The S&P 500 and Dow ended slightly higher Tuesday as a rotation into value stocks from their growth counterparts persisted. Treasury yields rose, and the yield on the 10-year note broke above 1.7%.
After being lower for much of the session, the Dow turned positive during intraday trading following a South China Morning Post report that China was considering a deal to purchase more American agricultural goods ahead of the next round of trade meetings between U.S. and Chinese negotiators.
Here were the main moves in the market by the end of regular equity trading:
S&P 500 (^GSPC): +0.03%, or 0.96 points
Dow (^DJI): +0.28%, or 73.92 points
Nasdaq (^IXIC): -0.04%, or 3.28 points
10-year Treasury yield (^TNX): +10.8 bps to 1.73%
Gold (GC=F): -1.03% to $1,495.50 per ounce
Overseas, signs of a worsening slowdown in China continued to mount, with new data pointing to weakening pricing power for producers and steeper prices for consumers in the world’s second largest economy.
China’s producer prices index (PPI) fell 0.8% in August over the year prior, yawning from a 0.3% decline in July and marking the steepest decline by this measure in three years. At the same time, the country’s consumer price index (CPI) rose a faster-than-expected 2.8% over last year during the month.
Beijing, however, has increasingly unveiled stimulus measures to try and reignite growth. On Tuesday, the Chinese government removed limitations to make it easier for foreign investors to purchase Chinese stocks and bonds, in a move to encourage foreign capital into the country. This comes after the government on Friday reduced the amount of cash banks must hold in reserves to try and boost lending and inject liquidity into the country’s financial systems.
Apple’s (AAPL) product launch event in Cupertino, California, took centerstage Tuesday. The company unveiled its newest set of smartphones, as well as updates to its other hardware and services offerings.
These unveilings come at a critical juncture for Apple, which has faced skepticism over the longevity of demand for its premium hardware, as well as concerns over the impact of the U.S.-China trade war on the company. However, Wall Street was mostly unfazed by Tuesday’s event, with the stock ending higher by just over 1%.
“As expected, updates can generally be described as more incremental than dramatic,” PiperJaffray analyst Michael J. Olson, who rates shares of Apple as Overweight, wrote in a note. “For iPhone, the expectations going into the event regarding improved cameras and faster processors were largely accurate.”
The company’s newest smartphone, the iPhone 11, will be priced starting at $699, or $50 less than the iPhone XR. The new specs include a 6.1-inch display, dual-camera setup on the back panel, a battery that lasts an hour longer than that in the XR and an A13 Bionic chip capable of faster processing. Apple unveiled two premium phones as well, called the iPhone 11 Pro and iPhone 11 Pro Max, which each feature a new triple-lens camera set in the back, and hours more of battery life compared to that of the previous iPhone XS and XS Max.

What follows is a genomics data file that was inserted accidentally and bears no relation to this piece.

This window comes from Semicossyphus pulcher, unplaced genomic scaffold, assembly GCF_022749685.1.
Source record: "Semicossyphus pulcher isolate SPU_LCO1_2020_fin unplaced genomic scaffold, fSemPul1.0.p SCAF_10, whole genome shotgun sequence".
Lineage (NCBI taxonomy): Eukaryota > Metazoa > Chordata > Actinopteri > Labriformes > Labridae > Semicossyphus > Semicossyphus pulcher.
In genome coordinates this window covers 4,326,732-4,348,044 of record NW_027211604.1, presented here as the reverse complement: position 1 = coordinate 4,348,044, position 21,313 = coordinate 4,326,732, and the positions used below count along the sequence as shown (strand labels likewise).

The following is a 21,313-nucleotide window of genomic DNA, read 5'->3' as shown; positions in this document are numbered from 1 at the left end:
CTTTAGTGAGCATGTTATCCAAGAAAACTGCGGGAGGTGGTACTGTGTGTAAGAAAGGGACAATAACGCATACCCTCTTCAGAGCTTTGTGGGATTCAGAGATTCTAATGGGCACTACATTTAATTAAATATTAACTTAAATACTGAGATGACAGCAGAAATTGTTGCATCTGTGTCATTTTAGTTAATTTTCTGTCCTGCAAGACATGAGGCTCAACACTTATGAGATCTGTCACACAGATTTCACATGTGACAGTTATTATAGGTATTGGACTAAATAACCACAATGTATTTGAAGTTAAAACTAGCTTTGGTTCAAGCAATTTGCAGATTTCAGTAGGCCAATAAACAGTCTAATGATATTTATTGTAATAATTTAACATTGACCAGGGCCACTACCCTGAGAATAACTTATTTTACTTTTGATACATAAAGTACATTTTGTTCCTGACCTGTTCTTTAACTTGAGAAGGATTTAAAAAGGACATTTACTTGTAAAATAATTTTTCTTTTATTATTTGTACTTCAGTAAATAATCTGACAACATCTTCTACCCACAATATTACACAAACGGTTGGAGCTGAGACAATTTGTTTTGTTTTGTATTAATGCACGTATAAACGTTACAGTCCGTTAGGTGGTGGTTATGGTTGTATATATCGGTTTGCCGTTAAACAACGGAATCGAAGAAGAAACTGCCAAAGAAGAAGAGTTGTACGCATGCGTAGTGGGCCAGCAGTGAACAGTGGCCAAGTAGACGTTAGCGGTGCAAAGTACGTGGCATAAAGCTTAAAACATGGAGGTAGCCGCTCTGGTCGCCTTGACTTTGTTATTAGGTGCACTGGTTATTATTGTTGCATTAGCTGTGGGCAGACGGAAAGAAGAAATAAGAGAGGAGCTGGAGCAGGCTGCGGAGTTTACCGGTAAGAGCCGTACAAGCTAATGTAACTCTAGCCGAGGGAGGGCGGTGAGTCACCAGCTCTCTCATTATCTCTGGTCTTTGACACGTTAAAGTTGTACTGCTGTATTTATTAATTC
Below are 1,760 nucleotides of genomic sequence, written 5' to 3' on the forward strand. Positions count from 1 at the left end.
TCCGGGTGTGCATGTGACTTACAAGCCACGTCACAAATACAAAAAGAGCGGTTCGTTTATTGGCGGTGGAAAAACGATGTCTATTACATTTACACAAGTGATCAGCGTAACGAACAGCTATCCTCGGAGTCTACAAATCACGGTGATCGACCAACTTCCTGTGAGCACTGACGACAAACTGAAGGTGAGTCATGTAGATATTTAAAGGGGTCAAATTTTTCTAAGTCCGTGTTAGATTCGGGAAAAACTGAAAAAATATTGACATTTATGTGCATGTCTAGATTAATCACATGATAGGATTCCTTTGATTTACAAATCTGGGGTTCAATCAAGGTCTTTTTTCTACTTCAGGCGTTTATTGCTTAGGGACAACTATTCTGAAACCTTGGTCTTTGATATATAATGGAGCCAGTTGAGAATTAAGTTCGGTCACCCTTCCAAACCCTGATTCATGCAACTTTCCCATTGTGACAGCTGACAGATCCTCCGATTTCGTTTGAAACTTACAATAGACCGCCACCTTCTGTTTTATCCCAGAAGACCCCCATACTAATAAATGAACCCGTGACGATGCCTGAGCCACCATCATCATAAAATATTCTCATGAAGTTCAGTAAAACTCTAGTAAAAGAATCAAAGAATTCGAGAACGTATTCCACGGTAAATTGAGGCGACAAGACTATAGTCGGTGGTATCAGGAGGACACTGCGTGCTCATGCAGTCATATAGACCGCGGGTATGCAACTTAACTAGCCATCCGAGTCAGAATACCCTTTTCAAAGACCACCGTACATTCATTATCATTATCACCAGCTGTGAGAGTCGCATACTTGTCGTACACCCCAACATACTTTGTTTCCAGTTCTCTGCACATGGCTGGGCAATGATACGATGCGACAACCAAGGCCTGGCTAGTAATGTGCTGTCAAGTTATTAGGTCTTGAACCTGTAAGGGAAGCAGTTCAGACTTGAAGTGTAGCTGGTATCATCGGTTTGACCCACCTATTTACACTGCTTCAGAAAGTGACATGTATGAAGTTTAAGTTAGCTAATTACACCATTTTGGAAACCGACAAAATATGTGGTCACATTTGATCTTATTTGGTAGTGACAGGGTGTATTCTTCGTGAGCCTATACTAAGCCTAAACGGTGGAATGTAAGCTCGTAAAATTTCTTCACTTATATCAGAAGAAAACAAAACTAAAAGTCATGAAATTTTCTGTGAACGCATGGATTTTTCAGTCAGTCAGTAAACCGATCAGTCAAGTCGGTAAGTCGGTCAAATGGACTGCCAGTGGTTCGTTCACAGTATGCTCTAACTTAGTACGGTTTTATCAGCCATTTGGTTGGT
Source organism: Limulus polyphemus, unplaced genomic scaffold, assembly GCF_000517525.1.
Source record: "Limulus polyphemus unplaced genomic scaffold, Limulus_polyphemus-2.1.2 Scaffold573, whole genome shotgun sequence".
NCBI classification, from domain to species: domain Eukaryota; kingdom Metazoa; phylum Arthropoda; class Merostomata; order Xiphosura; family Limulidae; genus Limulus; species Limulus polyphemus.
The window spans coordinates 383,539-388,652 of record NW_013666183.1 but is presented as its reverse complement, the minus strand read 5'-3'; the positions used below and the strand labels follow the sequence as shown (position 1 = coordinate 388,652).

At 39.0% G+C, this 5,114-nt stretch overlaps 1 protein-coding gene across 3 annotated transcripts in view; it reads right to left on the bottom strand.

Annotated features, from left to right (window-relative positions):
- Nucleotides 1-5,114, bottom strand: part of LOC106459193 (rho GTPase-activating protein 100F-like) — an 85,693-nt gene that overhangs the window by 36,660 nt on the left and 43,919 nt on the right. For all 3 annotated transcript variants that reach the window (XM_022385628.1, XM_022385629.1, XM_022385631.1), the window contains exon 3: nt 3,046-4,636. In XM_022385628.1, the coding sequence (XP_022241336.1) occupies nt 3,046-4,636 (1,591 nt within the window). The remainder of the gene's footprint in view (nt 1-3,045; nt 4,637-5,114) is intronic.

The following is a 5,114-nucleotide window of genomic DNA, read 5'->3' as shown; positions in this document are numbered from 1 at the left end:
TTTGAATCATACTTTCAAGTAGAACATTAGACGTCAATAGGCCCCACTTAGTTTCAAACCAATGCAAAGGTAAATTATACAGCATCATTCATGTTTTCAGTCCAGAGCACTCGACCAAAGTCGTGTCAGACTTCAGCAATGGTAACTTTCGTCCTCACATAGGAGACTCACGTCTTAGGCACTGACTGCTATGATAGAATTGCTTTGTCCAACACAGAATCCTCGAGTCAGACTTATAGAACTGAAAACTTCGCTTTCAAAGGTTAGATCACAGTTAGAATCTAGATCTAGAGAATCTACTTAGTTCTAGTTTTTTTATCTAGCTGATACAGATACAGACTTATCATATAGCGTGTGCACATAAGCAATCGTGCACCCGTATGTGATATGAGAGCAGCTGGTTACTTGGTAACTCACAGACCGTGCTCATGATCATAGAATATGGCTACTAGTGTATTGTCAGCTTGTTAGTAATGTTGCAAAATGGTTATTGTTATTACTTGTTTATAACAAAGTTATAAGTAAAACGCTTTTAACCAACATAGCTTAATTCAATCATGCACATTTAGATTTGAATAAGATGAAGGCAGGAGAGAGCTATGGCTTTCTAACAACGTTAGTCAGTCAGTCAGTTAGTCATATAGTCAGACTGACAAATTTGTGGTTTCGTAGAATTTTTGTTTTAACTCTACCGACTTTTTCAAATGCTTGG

[Read more: Apple reveals iPhone 11, 11 Pro and 11 Pro Max]
The company also announced the launch dates and pricing for some of its new services offerings, including Apple TV+ and Apple Arcade gaming subscription.
Apple priced its original video subscription service, set for launch November 1, at $4.99 per month. This was lower than the base streaming subscription packages offered by competitors including Netflix (NFLX) and Disney (DIS). Shares of both companies each fell shortly following Apple’s announcement.
“The pricing of Apple’s streaming TV service at $4.99 per month is a ‘show stopper’ and a major shot across the bow at the likes of Netflix and Disney among others,” WedBush analyst Dan Ives wrote in a note. “The Street was anticipating a $7.99-$9.99 price point as clearly Cupertino is looking for market share coming out of the gates with these surprising price points that we loudly applaud.”
Ives added he expects Apple has the opportunity to gain some 100 million consumers in streaming over the next three to four years. For comparison, incumbent streaming giant Netflix exited its fiscal second quarter this year with more than 150 million global subscribers.
Emily McCormick is a reporter for Yahoo Finance. Follow her on Twitter: @emily_mcck
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